Zatkos, Lauren; Arismendi, Ivan; Johnson, Sherri L.; Penaluna, Brooke E. 2021. Geophysical templates modulate the structure of stream food webs dominated by omnivory. Ecosphere. 12(3): e03444. doi:https://doi.org/10.1002/ecs2.3444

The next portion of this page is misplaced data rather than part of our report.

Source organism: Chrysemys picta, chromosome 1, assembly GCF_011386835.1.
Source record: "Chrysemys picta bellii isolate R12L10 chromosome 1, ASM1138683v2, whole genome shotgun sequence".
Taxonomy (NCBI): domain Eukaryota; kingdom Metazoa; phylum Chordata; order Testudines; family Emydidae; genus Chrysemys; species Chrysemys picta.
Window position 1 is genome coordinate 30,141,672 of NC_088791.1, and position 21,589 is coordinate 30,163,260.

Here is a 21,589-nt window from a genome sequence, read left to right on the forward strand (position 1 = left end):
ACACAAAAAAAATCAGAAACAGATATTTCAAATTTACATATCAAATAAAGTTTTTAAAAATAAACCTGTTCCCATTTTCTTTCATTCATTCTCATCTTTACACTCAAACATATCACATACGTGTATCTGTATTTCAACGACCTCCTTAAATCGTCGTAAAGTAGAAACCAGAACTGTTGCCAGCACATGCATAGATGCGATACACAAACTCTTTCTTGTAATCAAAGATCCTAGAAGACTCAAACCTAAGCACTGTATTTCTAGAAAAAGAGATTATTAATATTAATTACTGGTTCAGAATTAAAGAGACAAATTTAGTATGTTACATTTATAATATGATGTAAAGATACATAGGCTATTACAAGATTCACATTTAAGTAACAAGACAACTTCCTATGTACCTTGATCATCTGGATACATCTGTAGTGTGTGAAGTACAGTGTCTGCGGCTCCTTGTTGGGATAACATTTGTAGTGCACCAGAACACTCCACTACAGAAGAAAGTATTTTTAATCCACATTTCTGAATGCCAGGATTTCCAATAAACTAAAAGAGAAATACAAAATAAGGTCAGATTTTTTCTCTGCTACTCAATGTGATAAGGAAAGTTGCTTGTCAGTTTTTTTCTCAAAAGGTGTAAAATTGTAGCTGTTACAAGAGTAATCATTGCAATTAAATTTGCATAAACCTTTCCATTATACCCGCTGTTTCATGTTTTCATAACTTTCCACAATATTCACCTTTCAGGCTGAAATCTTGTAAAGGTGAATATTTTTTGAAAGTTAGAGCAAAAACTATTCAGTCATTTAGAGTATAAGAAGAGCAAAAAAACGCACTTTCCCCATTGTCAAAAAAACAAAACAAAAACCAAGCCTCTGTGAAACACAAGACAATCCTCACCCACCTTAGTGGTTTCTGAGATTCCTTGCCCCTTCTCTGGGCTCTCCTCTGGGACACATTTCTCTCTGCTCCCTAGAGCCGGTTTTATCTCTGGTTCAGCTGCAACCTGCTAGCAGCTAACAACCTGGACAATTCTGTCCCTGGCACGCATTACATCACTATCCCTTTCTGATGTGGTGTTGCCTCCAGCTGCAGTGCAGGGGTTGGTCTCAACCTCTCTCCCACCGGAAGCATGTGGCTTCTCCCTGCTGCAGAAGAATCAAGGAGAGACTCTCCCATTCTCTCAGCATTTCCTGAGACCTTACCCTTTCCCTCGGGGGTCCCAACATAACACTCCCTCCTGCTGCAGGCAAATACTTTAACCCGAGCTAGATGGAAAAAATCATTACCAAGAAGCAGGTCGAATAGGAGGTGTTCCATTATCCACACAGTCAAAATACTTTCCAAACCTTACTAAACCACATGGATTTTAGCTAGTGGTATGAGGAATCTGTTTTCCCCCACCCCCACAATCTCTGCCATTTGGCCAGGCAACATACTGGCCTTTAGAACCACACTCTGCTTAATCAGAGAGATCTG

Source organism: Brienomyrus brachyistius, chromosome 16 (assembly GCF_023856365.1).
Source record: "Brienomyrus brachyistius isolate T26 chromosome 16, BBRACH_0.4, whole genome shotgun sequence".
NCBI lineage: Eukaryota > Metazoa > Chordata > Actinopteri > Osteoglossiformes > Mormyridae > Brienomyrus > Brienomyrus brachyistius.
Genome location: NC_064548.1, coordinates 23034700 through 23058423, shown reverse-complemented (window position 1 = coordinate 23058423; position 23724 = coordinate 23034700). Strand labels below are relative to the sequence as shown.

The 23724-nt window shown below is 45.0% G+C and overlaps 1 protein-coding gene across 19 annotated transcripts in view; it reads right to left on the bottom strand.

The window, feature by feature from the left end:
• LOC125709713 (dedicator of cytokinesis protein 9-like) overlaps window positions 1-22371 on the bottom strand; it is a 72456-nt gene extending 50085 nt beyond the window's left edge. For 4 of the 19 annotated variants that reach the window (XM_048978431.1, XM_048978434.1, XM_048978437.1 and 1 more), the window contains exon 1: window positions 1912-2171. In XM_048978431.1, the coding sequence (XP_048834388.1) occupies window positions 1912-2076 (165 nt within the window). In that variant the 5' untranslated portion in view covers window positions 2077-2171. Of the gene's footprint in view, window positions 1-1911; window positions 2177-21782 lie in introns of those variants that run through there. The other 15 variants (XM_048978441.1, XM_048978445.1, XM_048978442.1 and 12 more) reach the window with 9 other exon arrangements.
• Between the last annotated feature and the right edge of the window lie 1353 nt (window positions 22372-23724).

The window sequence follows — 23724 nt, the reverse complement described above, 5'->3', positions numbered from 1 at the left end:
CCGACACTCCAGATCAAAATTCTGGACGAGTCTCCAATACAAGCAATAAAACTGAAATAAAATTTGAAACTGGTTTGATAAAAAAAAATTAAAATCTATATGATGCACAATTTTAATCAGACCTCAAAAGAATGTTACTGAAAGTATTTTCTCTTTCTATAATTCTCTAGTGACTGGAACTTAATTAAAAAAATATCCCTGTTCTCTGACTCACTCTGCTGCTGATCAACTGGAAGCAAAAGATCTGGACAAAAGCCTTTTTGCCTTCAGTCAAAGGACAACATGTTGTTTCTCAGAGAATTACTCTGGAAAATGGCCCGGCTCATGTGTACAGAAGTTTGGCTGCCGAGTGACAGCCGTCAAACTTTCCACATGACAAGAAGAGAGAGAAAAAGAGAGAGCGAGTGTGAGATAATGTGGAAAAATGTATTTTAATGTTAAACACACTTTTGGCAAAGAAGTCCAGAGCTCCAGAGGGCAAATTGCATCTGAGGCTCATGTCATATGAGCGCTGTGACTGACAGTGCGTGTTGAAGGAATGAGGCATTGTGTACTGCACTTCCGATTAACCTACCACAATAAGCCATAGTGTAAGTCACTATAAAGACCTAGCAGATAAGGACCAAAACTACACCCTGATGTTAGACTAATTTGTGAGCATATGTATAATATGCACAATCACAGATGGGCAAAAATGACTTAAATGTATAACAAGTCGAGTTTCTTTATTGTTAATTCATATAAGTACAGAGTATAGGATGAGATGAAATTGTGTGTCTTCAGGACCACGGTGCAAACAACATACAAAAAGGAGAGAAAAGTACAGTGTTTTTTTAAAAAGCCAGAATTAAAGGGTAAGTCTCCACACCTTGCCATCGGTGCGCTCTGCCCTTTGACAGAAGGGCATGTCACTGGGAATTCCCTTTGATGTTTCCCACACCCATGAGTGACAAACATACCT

Food webs show the architecture of trophic relationships, revealing the biodiversity and species interactions in an ecosystem. Understanding which factors modulate the structure of food webs offers us the ability to predict how they will change when influential factors are altered. To date, most of the research about food webs has focused on species interactions whereas the influences of surrounding environments have been overlooked. Here, using network analysis, we identified how the structure of aquatic food webs varied across a range of geophysical conditions within a whole stream system. Within a headwater basin in the Cascade Mountain Range, Oregon, USA, macroinvertebrate and vertebrate composition was investigated at 18 sites. Predator?prey interactions were compiled based on existing literature and dietary analysis. Several structural network metrics were calculated for each food web. We show that the structure of food webs was predictable based on geophysical features at both local (i.e., slope) and broader (i.e., basin size) spatial extents. Increased omnivory, greater connectance, shorter path lengths, and ultimately greater complexity and resilience existed downstream compared to upstream in the stream network. Surprisingly, the variation in food web structure was not associated with geographic proximity. Structural metric values and abundance of omnivory suggest high levels of stability for these food webs. There is a predictable variation in the structure of food webs across the network that is influenced by both longitudinal position within streams and patchy discontinuities in habitat. Hence, findings illustrate that the slightly differing perspectives from the River Continuum Concept, Discontinuity Patch Dynamics, and Process Domains can be integrated and unified using food web networks. Our analyses extend ecologists' understanding of the stability of food webs and are a vital step toward predicting how webs and communities may respond to both natural disturbances and current global environmental change.